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Then & Now: The Ultimate Guide to Historic Downtown Phoenix Buildings

by Taylor Bishop
Arts & Culture Community Taylor Bishop May 23, 2019

Although Downtown Phoenix may be considered a young city, there are numerous buildings, homes and warehouses that hold remarkable tales of the past.
Celebrate National Historic Preservation Month in May and visit a few of these historic buildings. Or, take a day to ride by them all — many areas are bike friendly.


(Before photo: AZ Humanities / After photo: Lauren Potter)

Then: Built in 1917 by prominent physician William C. Ellis, this house was a landmark on a section of Central Avenue nicknamed Millionaires’ Row.
Now: Home to Arizona Humanities — a nonprofit that encourages Arizonans to explore history and culture. Private tours are offered by appointment.

THE FARISH HOUSE – 816 N. 3rd St.

(Photo: Lauren Potter)

Then: Nestled near the southwest corner of Garfield and Third streets since 1899, this brick house was the home of Phoenix’s first city manager, William Farish.
Now: Earlier this year, The Farish House was transformed into a quaint restaurant under the same name.

WURTH HOUSE – 401 E. Roosevelt St.

(Photo: Lauren Potter)

Then: The historic 1910 bungalow was originally located on the north side of Roosevelt Street.
Now: Wurth House was moved in 2015 across Roosevelt street to save it from demolition. It’s now used as office space for Local First Arizona.

WESTWARD HO – 618 N. Central Ave.

(Before photo: 1940 Fiesta Parade. McCulloch Brothers Inc. Photographs. Arizona State University Libraries: Arizona Collection / After photo: Lauren Potter)

Then: Once Arizona’s tallest building, the 16-story beacon served as a luxury hotel until 1980. Several famous movies stars and politicians visited the Hotel Westward Ho, including Clark Gable, Elizabeth Taylor and John F. Kennedy.

Now: The tower is home to several hundred people, most of whom are elderly or have disabilities. Arizona State University has also moved into the ground floor offering a clinic to residents.

CHARLES PUGH HOUSE – 362 N. 2nd Ave.

(Photo: Lauren Potter)

Then: Built in 1897, this Queen Anne style building was once home to Charles Pugh — the editor of the Southwestern Stockman. The Victorian era home also served as a restaurant (Goldie’s 1895 House) and boarding house.

Now: You can find the boarded-up downtown treasure on Second Avenue near Crescent Ballroom.


(After photo: Lauren Potter)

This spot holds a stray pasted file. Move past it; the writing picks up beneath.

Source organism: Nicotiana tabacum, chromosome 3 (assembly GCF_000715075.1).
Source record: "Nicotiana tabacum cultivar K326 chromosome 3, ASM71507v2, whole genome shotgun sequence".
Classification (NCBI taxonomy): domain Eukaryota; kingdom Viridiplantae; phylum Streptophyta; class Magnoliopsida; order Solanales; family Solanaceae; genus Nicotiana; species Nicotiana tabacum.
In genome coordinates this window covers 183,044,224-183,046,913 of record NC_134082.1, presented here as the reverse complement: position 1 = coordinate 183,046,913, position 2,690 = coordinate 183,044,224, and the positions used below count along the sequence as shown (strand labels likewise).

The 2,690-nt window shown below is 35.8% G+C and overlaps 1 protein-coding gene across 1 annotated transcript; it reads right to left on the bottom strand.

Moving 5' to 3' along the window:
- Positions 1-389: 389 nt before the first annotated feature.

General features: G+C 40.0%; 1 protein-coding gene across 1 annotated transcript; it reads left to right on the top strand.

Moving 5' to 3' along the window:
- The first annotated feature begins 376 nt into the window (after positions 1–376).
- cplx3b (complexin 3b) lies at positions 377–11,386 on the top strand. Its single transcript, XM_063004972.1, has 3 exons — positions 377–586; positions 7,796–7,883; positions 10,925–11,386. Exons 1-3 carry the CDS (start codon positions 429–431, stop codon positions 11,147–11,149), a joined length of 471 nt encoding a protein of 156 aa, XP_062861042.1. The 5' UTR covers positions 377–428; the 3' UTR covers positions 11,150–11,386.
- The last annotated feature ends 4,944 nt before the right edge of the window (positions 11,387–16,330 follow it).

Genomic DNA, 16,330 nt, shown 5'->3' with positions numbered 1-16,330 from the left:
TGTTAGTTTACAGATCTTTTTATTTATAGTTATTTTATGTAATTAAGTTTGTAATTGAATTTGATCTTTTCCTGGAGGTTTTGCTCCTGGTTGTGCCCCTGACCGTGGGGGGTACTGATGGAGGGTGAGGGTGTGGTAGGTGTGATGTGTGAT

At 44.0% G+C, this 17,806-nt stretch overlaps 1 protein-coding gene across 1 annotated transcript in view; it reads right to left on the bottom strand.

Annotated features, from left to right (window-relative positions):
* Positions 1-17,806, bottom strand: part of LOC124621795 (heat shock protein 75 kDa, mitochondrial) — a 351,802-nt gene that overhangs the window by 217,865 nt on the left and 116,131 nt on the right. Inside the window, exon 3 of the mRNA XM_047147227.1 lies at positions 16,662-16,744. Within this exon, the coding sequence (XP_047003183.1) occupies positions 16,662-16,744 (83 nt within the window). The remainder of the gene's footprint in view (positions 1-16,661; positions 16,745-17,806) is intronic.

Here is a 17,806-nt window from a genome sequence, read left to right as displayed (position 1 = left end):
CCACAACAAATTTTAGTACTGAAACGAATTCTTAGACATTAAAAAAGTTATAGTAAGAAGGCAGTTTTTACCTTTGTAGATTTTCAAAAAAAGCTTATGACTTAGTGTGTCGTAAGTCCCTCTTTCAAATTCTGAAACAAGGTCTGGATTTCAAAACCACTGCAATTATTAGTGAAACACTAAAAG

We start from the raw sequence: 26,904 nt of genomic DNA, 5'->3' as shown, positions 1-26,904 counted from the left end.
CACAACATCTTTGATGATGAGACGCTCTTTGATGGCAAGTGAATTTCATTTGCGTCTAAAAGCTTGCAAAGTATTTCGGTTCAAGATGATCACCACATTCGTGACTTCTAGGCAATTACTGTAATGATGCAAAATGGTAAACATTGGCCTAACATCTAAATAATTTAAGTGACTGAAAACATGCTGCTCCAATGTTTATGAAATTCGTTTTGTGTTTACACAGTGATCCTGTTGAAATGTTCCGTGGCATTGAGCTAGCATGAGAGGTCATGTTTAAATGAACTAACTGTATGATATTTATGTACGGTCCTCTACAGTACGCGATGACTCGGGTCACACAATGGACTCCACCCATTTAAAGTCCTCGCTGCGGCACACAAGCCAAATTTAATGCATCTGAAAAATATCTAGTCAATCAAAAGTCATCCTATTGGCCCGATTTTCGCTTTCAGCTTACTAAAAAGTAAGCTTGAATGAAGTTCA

Then: Built in 1917, this brick building with a wood truss roof system is indicative of early 20th Century commercial buildings in Phoenix. Businesses in this location included the F.L. Hart Garage, the Arizona Awning Company and several others.
Now: Crescent Ballroom adaptively reused the northern end of the space to create a mid-sized music venue, bar and lounge. Sun Devil Auto operates out of the south end of the building.


(Before photo: 1932, McCulloch Brothers Inc. Photographs. Arizona State University Libraries: Arizona Collection / After photo: Taylor Bishop)

Then: Originally built in 1929, the church was placed on the National Register of Historical Places in 1982. A fire in 1984 destroyed the main roof structure, forming a “courtyard” in the building’s center.

Now: The Italian Gothic-style building is known as Monroe Abbey and features beautiful motifs, stone columns and three-point arch doorways. Stay tuned for updates on future tenants.


(Before photo: 1939, McCulloch Brothers Inc Photographs. Arizona State University Libraries: Arizona Collection / After photo: Lauren Potter)

Then: Constructed in the 1930s, this building — like many others in Downtown Phoenix — was originally built to house a car dealership.
Now: Over the years, it has undergone extensive modifications; however, original wood trusses, steel window frames and other original details are still intact. These features ultimately led to the building’s Historic Preservation overlay approval in March 2017. The building has now been converted to a music venue called The Van Buren.


(Photo: Taylor Bishop)

Then: Brothers Leo and Ed Welnick built Welnick Bros. Marketplace in 1927 and operated the open-air “arcade” style marketplace through 1951. The building then became an automotive repair shop, warehouse and Dave Reiff Printing Co.
Now: State 48 Brewery opened in 2018 as Welnick’s first tenant in 40 years.

ORPHEUM THEATRE — 203 W. Adams St.

(Before photo: Phoenix Theatre History / After photo: Lauren Potter)

Then: At the time it was built in 1929, it was the largest and best theatre of its time. It hosted theatre, plays, movies and vaudeville and was the cultural center of Phoenix at the time.